28 environmental groups, tourism businesses and conservationists have sent a letter to the BC Forests Minister, Hon. Katrine Conroy, stating urgent concerns about hunting and trapping of wolves in BC. Minister Conroy, in statements to media, has recognized the need for changes to the regulations, but suggested that they would be done in consultation with the BC Wildlife Federation (a hunter’s group) and the BC Trapping Association. She believed there were no conservation issues with regard to hunting and trapping wolves. Stating that the province’s wildlife belongs to ALL British Columbians, the signers of the letter emphasized that there are serious conservation issues involved, and environmental groups as well as nonconsumptive wildlife tourism interests should be included in future wolf management deliberations. Download the letter here.
When BC’s new Forests Minister, the Hon. Katrine Conroy, stated to the media that she would consult with the hunter and trapper organizations about “closing the loopholes” that allowed Vancouver Island wolves to be trapped, she raised an old contention that has begun to fester. Who is consulted in these issues is a good indicator of what values will be considered. If environmental groups are omitted, the conservation values of wolves, and all our large carnivores, will not have adequate representation. For years the BC government has ignored the valuable role of wolves in ecosystem health, and their contribution to nonconsumptive wildlife tourism in the province. So it was of great concern to many people when the new Minister said that there are no conservation issues about killing wolves.
Wildlife management has long been mired in an outdated mode in which some species are managed for the convenience and benefit of humans, rather than for their own survival. This is outdated because it does not take into account the ecological functions of species and the grave dangers of massive loss of biodiversity. Game species are largely managed for the select benefit of hunters, trappers, hunting guide-outfitters and ranchers; however, this also has grave impacts on the predators that hunters see as their competition.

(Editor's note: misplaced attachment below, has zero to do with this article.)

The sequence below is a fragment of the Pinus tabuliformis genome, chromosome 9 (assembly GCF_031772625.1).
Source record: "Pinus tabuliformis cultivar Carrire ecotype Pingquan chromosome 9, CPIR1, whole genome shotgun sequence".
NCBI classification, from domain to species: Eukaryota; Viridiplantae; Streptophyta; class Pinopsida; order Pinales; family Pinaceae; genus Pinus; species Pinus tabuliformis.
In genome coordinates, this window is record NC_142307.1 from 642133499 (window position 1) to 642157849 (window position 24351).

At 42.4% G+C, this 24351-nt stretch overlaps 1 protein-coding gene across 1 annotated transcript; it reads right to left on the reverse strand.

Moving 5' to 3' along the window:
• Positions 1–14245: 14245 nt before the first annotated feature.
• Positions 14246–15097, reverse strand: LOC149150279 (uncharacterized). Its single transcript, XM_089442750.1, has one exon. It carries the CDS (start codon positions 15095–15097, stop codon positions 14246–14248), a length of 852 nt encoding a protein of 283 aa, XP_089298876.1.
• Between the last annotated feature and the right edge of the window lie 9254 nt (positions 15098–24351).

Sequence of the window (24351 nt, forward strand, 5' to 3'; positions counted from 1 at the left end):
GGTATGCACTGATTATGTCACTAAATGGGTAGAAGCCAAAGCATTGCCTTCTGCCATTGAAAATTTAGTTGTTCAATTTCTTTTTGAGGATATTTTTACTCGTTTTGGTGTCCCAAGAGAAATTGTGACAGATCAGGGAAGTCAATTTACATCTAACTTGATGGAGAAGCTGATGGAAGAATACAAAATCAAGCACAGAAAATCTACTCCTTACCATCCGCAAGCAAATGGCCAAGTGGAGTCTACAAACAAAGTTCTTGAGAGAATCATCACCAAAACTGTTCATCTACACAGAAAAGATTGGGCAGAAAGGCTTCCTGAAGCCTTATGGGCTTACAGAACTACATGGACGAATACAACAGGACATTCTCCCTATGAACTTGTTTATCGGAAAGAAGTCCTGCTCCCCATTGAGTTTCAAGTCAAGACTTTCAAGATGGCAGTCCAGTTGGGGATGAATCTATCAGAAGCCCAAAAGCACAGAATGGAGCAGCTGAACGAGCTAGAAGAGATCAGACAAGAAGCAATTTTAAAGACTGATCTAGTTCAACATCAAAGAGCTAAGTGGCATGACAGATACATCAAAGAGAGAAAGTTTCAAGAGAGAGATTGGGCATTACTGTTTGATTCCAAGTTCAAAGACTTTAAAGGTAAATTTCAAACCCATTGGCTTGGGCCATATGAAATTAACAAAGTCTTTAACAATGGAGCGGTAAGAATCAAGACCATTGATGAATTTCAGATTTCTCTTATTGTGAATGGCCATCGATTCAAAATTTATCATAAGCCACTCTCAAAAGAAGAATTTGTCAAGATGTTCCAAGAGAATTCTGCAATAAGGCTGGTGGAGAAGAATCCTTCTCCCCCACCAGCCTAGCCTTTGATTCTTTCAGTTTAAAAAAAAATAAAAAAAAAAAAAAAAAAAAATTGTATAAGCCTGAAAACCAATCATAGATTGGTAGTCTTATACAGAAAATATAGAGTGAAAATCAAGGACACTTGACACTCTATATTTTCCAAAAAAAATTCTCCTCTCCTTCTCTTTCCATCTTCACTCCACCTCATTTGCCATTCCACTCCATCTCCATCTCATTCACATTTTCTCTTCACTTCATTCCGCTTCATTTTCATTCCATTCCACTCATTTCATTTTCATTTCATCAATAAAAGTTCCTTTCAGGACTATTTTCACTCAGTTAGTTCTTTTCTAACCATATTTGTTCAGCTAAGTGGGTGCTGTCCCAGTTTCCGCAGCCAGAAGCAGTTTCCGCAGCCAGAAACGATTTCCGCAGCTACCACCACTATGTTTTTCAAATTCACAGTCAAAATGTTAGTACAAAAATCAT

Government management has long been dominated by “old school” biologists who see their job as manipulating the numbers of game animals to enable a certain number of hunters to bag their animal. If hunters have a hard time finding deer, elk, mountain goats, mountain sheep or moose, they demand increasing the populations of these animals by killing predators. In many cases the populations of game animals may be dwindling because of habitat destruction, or because government has sold too many hunting tags in previous years. Yet predators are blamed and destroyed, bringing about more ecological imbalance. Another significant factor is the practice of routinely killing predators to favour ranchers with livestock, despite the fact that there have been successful programs for reducing predation on livestock.
BC today has more than 1,800 species at risk. This is part of the worldwide biodiversity crisis that scientists warn could threaten the survival of the human race. Wolves, cougars, and bears, are not only biodiversity in themselves, but science has shown that their presence protects many other species. Other species have been known to disappear when wolves and cougars are removed. It is urgent for BC wildlife management to come out of the dark ages and recognize predators as key components to ecosystem health.
Public appreciation of our large carnivores has far outgrown the fears and exploitation of the past and created a huge gap with government policies. Importing BC wolves into Yellowstone National Park unleashed a flood of park visitors and an economic windfall: the wolves brought in an estimated $35 million annually to the states of Idaho, Montana and Wyoming. Denali National Park in Alaska is famous for wolf-watching. This obviously depends on having enough wolves for visitors to see, but research has shown that when wolf hunting occurs in buffer zones around parks, wolf-viewing opportunities in the parks go down. (Borg et al., PLOS One, 2016). Not only are there not enough wolves, but they become elusive and do their hunting at night. For BC, coming out of the dark ages would mean recognizing the value of wolves to a sustainable economy while also protecting our biodiversity.
The BC government recognized this in 2018 when it banned the hunting of grizzly bears. But our wildlife policies have gone backwards for wolves and cougars, as they are made scapegoats for game species that are dwindling due to habitat loss.This has caused an urgent need for British Columbians to stand up for ecology-based wildlife management to maintain biodiversity.